In the session, Kraft and Megan Copas, Director, Consumer Research, 84.51°, looked at how in a time where data is abundant and time is finite, it can be easy to opt for data that is “good enough.” 84.51° embarked on a journey to understand if research could truly be “good enough.” They unpacked research that compares surveying behaviorally verified shoppers versus using self-claimed screening questions and how this plays out in a real case study. Johnsonville utilized trends in behavioral data to talk to a niche sample definition of verified buyers for a better understanding of how to solve declining trends in two key categories.
Kraft relates, “In this case, we were trying to understand. Kroger is a very big customer of ours, and they had experienced sales drop offs in both the bacon meat and breakfast meats category, so in bacon and sausage. All of the data available suggested it was related to price. It was related to Snap benefits going away. It’s related to inflation. Hmmm. But the buyer really wants to understand this because thanks to promotion, their prices had stayed pretty flat. They really wanted to understand what’s truly going on, why are people not coming to our category as much as they used to?”
“We really needed to talk to verified purchasers that had bought in the category last year and then bought again in the following year, but their behavior had dropped significantly. And the reason we did that is because 84.51°, who was our research partner on this, their sample is the Kroger shopping card database,” continues Kraft. “We knew that if we did this research through some other fast, cheap solution we have—I like to call it cheap and cheerful—that we wouldn’t be able to really dig in because we’d probably just get people thinking, yeah, I haven’t bought it. It’s probably because of price. But we were able to talk to people and identify what their behavior was. They were able to really recall what has changed in their life, and what we learned is it was more than price and it gave both us and the retailer some opportunity to identify tactics that we could use to drive people back to that section to help improve their sales.”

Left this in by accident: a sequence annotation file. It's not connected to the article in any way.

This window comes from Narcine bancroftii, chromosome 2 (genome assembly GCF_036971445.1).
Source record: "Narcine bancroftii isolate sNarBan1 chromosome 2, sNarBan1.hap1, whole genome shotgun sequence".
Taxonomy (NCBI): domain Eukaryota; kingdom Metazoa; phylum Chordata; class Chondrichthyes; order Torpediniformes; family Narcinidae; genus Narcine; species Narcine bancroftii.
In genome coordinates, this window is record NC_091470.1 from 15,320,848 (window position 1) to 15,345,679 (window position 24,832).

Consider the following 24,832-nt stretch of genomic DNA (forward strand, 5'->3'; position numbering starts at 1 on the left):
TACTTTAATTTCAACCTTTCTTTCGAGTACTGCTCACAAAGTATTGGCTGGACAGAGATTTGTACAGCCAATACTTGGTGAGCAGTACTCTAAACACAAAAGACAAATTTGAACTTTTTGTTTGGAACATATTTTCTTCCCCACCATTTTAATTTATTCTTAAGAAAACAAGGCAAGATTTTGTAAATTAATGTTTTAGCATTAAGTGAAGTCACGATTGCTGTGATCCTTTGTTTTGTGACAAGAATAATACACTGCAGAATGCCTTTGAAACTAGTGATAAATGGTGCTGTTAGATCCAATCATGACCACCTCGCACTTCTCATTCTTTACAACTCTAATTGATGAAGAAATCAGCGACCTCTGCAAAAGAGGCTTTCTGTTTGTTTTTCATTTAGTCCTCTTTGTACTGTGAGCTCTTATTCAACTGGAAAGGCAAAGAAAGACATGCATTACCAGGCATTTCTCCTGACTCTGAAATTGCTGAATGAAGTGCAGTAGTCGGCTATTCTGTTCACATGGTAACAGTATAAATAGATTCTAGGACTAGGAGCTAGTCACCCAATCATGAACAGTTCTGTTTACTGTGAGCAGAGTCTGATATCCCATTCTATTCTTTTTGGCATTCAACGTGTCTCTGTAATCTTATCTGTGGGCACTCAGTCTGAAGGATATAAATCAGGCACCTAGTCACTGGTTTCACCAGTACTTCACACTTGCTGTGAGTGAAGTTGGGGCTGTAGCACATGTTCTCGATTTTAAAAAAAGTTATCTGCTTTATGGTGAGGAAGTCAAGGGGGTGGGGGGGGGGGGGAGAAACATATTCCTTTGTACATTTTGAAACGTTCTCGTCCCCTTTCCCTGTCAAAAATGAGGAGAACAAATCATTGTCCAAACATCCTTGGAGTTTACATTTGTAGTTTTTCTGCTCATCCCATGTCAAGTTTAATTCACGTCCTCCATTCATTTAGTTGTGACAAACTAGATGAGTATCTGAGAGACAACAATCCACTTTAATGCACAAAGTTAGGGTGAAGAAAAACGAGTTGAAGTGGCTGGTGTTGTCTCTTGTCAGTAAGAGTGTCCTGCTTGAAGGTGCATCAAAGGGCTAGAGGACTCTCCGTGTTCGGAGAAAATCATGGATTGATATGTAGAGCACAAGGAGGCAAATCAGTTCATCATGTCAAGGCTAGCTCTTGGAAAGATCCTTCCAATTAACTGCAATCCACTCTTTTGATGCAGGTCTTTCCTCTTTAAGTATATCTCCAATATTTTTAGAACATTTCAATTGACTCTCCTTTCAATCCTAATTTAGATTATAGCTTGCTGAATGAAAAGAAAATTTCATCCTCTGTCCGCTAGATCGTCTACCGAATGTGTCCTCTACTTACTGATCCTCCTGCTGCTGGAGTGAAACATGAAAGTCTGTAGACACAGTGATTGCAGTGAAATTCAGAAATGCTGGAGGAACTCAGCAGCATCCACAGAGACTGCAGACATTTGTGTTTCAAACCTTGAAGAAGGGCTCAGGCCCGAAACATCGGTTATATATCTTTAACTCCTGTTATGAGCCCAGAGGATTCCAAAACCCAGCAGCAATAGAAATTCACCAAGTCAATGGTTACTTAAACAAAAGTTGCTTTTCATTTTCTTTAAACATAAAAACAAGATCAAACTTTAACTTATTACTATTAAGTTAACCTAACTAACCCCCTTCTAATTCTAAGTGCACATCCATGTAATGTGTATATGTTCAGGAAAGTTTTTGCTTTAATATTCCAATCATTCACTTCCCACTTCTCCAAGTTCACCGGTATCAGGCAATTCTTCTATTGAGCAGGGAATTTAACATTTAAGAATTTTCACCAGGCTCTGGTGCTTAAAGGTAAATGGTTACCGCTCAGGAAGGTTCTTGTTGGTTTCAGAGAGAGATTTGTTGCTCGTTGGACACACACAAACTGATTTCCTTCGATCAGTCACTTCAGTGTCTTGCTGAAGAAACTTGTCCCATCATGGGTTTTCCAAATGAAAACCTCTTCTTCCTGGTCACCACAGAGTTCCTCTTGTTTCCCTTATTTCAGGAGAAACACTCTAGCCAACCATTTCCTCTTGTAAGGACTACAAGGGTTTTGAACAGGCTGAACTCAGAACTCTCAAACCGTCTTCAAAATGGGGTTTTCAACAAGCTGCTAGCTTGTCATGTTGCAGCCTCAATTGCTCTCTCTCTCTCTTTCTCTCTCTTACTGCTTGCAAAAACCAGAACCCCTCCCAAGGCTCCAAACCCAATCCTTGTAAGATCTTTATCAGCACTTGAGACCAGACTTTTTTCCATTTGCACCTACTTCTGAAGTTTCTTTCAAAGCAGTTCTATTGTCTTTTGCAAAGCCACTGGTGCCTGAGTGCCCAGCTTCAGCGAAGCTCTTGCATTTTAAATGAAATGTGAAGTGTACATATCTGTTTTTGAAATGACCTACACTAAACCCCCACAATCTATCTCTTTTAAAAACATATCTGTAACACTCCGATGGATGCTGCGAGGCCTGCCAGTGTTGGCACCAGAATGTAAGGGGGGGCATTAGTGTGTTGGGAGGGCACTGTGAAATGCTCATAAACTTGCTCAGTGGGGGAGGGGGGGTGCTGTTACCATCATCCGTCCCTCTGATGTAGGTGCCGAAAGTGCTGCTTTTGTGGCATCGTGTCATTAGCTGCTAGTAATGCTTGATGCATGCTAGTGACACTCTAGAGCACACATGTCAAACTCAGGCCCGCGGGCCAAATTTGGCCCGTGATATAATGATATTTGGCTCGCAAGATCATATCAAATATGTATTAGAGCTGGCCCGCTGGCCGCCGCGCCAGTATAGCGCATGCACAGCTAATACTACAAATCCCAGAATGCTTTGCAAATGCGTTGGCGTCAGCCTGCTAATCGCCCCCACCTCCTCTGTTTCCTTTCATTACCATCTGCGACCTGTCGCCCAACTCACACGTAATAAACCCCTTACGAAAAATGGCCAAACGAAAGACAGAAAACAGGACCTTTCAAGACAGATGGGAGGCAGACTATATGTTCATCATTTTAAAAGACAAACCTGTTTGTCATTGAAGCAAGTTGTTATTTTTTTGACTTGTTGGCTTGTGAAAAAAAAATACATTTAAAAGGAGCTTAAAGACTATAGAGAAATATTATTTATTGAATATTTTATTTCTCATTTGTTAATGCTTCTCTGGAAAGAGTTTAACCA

In this case, it feels like what you did delivered some impact to the business. That brings us to a different session you are moderating at TMRE: “Consumer Insights with Impact: How to Keep Companies Begging for More.”
Every corporate research department strives for a seat at the table. This panel of corporate research insights team leaders helped raise the profile of consumer insights within their organizations and work continually to keep insights as part of the conversation. The session included Leslie Pickup, Director of Consumer Insights, Prestige Consumer Healthcare; Dave Anderko, Insights Team Lead, Hormel; and Shivani Shah, National Category & Shopper Insights, Senior Manager, Church & Dwight.
Kraft says, “What’s different about this panel is that it’s made up of corporate researchers and no one has a VP title. No one reports directly to the CEO. Everyone has some space between them and the CEO. So what they do, if it’s going to have impact, they’ve had to learn in the trenches how to share up our information, how to find a voice, and how to get a seat at the table. If you’re in an organization where insights doesn’t have that VP title, you have to show value and you have to be able to tell a story and share it in a way that you can in five minutes when the CEO walks by your cube and tease it to them and make them want to hear more. You have to be able to tell that story and to teach both yourself and your team how to be consultants and not order takers.”
See the full video interview from TMRE, as Adler and Kraft discuss research as a barrier, the relationship between the human element of storytelling and AI, and more.